Yes, you can get a low end PC for $450, made of cheap parts that have been around for a while and that are so prevalent that prices have come way down. For a gaming or CAD PC, you’re looking at more than the $1500 the caller mentioned. You get what you pay for. And the PC doesn’t have to control a bunch of machinery and stand up to heat, cold, moisture, vibration, and run reliably off a somewhat unstable 12-volt power supply. For 10-30 years or more.
That aside, you’re partially right–if the car is old enough, you can get the PCM or ECU, or ‘computer’ at a junkyard for a huge savings. And it will probably be fine, as these devices are usually the most reliable part on the car. You don’t have to go to an auto parts store or dealer to get gouged on prices; this is common in every industry. And a dealer will almost always be more, while a refurbished part from Autozone or wherever will likely do the job. You will still quite likely have to have the dealer ‘flash’ the new computer with the correct programming for your specific vehicle, taking into account the engine and transmission type, options, gear ratio, etc.
A car ‘computer’ is more akin to an industrial computer that runs production equipment. Your car is a process-controlled system, much like a factory environment. The computer has inputs from engine sensors, driver controls, and other networked computers in the car’s ‘environment’ It has outputs that drive actuators like electric motors, solenoids, relays, lights, fuel injectors, your car’s ignition coils, etc. All much the same as a factory controller that will take inputs from a production line and output commands to equipment to keep everything in sync. The hardware of the computer itself may be very similar on all cars that a manufacturer produces in a range of years, but the development, programming, and debugging of the hardware and software for a vehicle takes as much of a coordinated effort as any big-budget Hollywood release of a movie or cutting-edge game.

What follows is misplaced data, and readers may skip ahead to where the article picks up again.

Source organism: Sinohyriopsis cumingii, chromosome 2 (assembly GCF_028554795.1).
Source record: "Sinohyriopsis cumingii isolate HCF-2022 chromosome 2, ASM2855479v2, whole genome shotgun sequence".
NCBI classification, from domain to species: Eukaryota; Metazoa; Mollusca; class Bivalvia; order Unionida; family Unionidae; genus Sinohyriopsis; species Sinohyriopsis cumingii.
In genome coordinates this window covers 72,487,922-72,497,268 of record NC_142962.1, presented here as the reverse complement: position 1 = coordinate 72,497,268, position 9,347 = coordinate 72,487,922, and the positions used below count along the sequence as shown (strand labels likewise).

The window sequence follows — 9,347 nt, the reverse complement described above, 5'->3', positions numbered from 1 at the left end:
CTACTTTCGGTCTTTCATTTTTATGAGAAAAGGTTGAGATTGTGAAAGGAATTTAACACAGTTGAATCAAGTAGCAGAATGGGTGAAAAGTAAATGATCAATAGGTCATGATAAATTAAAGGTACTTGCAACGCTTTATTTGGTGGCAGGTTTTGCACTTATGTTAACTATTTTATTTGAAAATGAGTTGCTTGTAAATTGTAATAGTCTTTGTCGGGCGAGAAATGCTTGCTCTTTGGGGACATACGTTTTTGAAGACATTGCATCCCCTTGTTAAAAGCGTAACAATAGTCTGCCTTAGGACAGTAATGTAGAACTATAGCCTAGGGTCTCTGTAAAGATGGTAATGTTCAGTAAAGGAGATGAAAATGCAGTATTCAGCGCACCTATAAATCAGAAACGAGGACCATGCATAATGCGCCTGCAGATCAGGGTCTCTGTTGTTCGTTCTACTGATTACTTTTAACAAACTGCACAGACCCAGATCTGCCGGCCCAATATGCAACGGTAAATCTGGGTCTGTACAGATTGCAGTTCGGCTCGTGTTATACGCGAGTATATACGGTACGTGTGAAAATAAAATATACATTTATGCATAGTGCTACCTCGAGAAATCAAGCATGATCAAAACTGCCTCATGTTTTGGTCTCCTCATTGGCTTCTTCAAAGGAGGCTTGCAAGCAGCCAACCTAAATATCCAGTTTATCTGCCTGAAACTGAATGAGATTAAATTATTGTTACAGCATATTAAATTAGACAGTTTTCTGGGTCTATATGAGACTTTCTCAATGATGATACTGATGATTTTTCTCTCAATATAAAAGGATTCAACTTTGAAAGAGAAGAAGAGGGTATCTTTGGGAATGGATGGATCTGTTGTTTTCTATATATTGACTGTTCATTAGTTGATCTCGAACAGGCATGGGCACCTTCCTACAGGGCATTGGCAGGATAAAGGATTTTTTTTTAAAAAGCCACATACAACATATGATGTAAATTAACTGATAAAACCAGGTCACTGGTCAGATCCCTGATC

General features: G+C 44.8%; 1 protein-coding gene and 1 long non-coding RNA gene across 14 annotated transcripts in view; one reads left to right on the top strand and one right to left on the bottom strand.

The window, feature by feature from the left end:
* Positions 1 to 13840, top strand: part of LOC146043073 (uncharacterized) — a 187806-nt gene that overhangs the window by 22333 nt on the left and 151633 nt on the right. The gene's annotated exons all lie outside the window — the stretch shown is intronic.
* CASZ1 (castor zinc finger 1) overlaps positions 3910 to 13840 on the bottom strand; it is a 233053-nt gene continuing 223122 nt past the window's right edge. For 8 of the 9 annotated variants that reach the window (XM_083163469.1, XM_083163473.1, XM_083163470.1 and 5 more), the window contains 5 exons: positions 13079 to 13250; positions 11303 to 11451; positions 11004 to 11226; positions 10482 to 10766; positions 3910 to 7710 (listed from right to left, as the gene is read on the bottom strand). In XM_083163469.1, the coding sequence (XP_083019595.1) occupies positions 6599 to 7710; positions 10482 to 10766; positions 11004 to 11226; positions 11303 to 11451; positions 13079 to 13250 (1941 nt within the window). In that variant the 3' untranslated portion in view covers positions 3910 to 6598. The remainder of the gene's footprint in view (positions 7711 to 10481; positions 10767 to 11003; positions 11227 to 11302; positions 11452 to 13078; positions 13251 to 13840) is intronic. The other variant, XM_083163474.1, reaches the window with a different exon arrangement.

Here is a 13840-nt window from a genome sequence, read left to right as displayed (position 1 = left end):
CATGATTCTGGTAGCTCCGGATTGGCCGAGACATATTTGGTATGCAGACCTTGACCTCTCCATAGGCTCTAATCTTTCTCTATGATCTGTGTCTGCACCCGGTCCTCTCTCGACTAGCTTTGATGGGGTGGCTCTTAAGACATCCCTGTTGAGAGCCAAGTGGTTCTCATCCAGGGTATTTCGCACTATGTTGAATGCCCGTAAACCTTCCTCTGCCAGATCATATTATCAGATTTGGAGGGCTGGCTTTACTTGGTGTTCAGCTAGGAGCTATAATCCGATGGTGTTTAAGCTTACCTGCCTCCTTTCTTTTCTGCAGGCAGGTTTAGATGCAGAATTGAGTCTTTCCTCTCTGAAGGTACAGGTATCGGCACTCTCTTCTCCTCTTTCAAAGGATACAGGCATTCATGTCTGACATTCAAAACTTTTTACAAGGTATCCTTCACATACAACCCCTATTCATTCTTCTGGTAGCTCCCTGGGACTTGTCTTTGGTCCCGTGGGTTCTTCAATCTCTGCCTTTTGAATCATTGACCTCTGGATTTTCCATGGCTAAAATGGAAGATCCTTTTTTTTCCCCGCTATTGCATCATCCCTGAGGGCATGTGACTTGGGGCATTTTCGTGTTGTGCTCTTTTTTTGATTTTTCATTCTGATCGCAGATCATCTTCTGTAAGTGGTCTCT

Oh, and if Microsoft or your PC mfr. gets something wrong, there may be a ‘patch’ issued or a recall to replace the problem at the vendor’s expense, but if a bug is found with a car computer or software, beyond the cost to recall all the cars for a replacement or software upgrade, and the bad PR and hit to the car maker’s reputation in this insanely competitive arena, it can cause safety issues, crashes, stranded motorists, more costly damage to other car components, and major lawsuits. People are a lot less tolerant of car issues than PC issues that they would just shrug off.
So to make a long story short, a lot of the development costs are included in the price of your car and replacement parts, and the hardware itself is usually much higher quality than the laptop from Dell or wherever that you just got. More like a military-spec. device than a home PC. For which we should all be happy.